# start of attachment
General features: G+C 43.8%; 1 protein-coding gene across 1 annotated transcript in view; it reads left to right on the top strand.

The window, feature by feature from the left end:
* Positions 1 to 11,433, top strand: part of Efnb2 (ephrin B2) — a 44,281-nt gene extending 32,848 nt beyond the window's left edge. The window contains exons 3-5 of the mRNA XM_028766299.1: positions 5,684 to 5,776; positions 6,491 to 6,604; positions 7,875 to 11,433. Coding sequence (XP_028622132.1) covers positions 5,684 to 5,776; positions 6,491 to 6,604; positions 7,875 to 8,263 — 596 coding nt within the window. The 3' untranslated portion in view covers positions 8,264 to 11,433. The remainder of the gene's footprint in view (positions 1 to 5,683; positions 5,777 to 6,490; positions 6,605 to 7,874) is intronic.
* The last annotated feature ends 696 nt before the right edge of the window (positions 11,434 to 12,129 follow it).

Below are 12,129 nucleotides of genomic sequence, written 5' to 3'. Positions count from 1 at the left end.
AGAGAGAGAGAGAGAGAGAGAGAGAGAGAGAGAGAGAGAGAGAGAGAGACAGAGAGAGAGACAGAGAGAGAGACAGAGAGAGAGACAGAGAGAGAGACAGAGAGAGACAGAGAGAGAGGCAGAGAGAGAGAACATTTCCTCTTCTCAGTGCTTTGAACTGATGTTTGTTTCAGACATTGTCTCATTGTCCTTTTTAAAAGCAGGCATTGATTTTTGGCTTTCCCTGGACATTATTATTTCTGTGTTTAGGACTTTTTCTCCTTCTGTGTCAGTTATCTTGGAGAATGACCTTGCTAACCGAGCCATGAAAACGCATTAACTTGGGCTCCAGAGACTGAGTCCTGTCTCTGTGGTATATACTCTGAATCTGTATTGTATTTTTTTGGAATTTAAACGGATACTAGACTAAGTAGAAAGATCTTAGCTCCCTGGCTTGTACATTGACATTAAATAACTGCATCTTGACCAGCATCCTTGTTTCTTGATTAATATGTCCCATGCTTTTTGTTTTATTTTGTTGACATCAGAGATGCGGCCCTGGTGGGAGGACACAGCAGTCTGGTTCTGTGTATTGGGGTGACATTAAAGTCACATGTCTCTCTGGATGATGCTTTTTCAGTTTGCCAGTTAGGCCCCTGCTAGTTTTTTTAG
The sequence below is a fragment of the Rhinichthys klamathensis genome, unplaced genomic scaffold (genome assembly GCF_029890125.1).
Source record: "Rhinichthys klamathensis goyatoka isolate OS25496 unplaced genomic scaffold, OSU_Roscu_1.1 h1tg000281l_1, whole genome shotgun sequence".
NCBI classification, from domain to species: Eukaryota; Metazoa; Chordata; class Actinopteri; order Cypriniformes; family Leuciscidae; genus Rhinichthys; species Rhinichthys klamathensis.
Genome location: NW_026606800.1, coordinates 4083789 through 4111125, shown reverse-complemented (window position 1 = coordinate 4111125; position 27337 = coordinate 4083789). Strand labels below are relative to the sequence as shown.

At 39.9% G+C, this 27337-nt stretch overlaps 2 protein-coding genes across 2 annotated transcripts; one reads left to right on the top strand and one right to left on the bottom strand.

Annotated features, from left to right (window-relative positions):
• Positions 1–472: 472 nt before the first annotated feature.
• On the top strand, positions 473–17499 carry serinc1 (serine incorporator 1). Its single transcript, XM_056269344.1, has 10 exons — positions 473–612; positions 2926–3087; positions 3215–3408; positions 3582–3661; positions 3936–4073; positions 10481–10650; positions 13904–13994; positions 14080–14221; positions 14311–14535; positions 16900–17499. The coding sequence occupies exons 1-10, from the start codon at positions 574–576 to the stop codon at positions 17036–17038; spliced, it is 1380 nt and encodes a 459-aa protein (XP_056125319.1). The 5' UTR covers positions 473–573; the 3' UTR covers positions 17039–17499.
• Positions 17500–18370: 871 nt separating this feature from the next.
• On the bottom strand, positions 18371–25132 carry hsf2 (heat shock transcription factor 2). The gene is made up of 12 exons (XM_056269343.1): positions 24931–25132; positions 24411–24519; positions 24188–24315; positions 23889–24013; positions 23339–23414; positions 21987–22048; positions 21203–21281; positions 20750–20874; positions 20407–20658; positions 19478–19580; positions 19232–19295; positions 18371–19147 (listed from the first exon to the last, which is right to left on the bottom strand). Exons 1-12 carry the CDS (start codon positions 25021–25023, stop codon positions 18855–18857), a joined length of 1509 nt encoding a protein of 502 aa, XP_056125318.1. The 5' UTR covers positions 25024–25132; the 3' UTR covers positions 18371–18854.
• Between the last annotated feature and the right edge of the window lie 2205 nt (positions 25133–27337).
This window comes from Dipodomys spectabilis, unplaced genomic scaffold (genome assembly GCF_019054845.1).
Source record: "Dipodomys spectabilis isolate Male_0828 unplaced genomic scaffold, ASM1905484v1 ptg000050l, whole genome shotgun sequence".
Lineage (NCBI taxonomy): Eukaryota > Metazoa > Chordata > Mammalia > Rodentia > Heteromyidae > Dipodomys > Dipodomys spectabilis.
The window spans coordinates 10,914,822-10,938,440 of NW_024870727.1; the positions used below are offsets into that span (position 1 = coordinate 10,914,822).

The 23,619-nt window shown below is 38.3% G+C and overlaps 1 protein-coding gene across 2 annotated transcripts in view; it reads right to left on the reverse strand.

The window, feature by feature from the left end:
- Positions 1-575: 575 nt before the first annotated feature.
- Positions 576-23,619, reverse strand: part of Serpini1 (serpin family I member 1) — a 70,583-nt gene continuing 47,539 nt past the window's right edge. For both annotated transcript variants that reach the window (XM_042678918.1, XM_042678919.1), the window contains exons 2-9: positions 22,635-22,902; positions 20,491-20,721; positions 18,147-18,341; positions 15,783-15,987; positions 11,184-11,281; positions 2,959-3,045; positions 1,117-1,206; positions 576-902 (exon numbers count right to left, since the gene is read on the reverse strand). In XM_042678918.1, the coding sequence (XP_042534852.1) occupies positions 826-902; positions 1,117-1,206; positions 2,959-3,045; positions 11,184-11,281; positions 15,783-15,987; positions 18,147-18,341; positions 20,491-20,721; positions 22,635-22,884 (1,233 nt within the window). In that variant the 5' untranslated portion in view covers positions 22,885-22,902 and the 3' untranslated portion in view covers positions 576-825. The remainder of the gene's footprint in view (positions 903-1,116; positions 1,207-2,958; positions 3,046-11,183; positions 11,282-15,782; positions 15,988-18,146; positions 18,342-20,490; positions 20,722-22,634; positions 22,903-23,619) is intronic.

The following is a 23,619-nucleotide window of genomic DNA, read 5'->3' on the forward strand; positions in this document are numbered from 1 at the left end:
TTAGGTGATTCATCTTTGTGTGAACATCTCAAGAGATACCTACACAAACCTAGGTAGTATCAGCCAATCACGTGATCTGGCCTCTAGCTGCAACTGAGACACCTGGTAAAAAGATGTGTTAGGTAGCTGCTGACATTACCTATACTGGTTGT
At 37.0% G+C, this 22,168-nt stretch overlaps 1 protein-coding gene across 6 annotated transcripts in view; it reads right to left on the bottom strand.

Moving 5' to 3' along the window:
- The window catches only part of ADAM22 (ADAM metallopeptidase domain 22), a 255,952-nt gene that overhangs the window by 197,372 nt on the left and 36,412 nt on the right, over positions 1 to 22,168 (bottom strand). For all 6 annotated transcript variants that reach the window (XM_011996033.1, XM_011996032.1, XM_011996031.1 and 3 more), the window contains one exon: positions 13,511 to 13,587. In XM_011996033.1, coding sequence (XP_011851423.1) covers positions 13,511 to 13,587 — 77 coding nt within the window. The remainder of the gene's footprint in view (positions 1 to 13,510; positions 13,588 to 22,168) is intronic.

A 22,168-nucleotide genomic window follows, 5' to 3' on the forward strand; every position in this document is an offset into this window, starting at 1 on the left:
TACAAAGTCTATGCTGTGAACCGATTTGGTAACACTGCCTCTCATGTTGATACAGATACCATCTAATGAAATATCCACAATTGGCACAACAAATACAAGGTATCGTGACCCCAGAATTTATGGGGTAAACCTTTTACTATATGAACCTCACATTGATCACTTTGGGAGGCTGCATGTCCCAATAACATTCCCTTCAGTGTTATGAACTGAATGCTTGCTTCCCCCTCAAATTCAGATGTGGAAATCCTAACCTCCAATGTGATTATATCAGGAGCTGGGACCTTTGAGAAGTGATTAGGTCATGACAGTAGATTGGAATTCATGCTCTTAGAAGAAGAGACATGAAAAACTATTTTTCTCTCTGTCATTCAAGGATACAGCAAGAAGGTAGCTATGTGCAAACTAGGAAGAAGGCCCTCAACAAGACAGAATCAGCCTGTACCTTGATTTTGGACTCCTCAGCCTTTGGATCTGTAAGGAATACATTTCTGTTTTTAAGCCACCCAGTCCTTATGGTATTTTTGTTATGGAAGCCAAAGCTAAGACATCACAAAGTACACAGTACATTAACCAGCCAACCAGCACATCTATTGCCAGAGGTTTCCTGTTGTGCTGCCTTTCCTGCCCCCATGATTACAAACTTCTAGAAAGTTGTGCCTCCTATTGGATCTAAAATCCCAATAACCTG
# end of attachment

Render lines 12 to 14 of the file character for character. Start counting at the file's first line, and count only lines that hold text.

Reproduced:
Annotated features, from left to right (window-relative positions):
• Positions 1–472: 472 nt before the first annotated feature.
• On the top strand, positions 473–17499 carry serinc1 (serine incorporator 1). Its single transcript, XM_056269344.1, has 10 exons — positions 473–612; positions 2926–3087; positions 3215–3408; positions 3582–3661; positions 3936–4073; positions 10481–10650; positions 13904–13994; positions 14080–14221; positions 14311–14535; positions 16900–17499. The coding sequence occupies exons 1-10, from the start codon at positions 574–576 to the stop codon at positions 17036–17038; spliced, it is 1380 nt and encodes a 459-aa protein (XP_056125319.1). The 5' UTR covers positions 473–573; the 3' UTR covers positions 17039–17499.